A Psychological Approach to Managing Sickle Cell Disease and Pain

This is a report on external research. It is not endorsed by the Sickle Cell Society and does not form part of our Information Standard-accredited information

The management of sickle cell disease and its associated pain is an increasing challenge to both clinicians and patients. Cognitive Behavioural Therapy (CBT) has been shown to be very effective in controlling illness and pain in other groups of patients, and appears attractive as a viable approach to compliment current medical treatment. Preliminary studies examining the efficacy of CBT for sickle cell patients in both the US and UK have also yielded encouraging results.

However, a number of clinical issues need attention if CBT is to be incorporated into sickle cell disease practice settings. These issues include:

  • Identifying the most important components of CBT relevant to the sickle cell population;
  • Developing strategies for matching CBT interventions to individual requirements and readiness for behaviour change;
  • Testing the efficacy of different therapy formats – eg. individual versus group;
  • Broadening the scope of CBT to address issues other than pain – eg. quality of life, occupation, and access to health services;
  • Addressing culturally sensitive needs.

We are working in collaboration with the Sickle Cell Society to develop an appropriate CBT intervention programme for managing sickle cell disease and pain, taking into account these pertinent issues. Client participation is crucial to the development process and some are already involved.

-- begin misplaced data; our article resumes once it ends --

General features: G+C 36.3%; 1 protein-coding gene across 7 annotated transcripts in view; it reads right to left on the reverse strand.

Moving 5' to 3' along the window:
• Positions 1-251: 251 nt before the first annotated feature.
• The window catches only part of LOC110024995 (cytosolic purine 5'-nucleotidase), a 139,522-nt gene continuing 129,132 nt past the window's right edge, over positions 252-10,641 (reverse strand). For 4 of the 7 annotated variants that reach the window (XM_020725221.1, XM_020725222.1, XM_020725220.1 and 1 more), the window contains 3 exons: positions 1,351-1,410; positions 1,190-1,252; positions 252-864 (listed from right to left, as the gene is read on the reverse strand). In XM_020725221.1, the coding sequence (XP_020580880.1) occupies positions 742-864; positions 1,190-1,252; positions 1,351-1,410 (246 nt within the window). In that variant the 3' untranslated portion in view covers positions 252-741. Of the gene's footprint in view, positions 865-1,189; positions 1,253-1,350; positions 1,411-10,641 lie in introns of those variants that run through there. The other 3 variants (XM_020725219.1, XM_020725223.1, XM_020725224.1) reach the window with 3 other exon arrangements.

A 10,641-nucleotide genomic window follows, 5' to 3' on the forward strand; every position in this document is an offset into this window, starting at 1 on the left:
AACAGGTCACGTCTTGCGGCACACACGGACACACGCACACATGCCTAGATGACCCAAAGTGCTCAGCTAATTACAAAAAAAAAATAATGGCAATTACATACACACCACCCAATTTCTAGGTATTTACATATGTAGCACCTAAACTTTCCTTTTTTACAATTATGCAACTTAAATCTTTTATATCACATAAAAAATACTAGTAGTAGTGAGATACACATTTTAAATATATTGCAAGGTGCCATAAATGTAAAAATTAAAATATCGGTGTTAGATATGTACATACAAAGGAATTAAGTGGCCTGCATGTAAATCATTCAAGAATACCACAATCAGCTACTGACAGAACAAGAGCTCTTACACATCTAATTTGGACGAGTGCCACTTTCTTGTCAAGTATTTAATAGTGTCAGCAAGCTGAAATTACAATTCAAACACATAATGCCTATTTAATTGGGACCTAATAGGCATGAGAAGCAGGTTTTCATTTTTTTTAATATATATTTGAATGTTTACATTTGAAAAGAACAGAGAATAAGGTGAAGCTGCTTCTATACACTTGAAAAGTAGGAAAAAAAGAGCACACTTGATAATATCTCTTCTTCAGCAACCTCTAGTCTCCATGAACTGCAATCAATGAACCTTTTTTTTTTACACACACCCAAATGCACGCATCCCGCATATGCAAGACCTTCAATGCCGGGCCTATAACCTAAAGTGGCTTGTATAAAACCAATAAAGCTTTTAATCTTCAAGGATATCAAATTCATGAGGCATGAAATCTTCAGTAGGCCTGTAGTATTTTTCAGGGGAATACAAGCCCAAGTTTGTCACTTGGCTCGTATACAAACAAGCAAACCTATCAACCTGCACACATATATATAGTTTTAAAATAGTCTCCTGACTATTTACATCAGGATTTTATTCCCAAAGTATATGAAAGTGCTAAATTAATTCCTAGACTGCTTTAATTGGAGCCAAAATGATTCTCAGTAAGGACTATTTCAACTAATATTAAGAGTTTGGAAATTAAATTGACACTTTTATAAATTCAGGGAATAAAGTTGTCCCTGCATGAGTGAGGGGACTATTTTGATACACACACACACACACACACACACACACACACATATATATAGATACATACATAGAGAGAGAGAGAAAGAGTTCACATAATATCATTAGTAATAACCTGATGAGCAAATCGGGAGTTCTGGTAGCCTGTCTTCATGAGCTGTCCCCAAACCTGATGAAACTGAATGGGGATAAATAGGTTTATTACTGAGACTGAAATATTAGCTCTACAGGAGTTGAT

In our current CBT programme we are developing a Self-Help Manual. This manual will assist individuals in both learning and maintaining appropriate psychological coping strategies. We are about to start evaluating the second version of the Self-Help Manual. Adults with sickle cell disease ages over 18 years are taking part in the programme. Those living in North West London are encouraged to participate.

If you have sickle cell disease and are living in the North/West London area, irrespective of which hospital you attend, please be encouraged to participate.

Please contact us should you require further information or wish to contribute.

Kofi Anie: Cognitive Behavioural Psychologist
Christina Fotopoulos: Assistant Psychologist
Brent Sickle Cell & Thalassaemia Centre – Tel: 020 8961 9005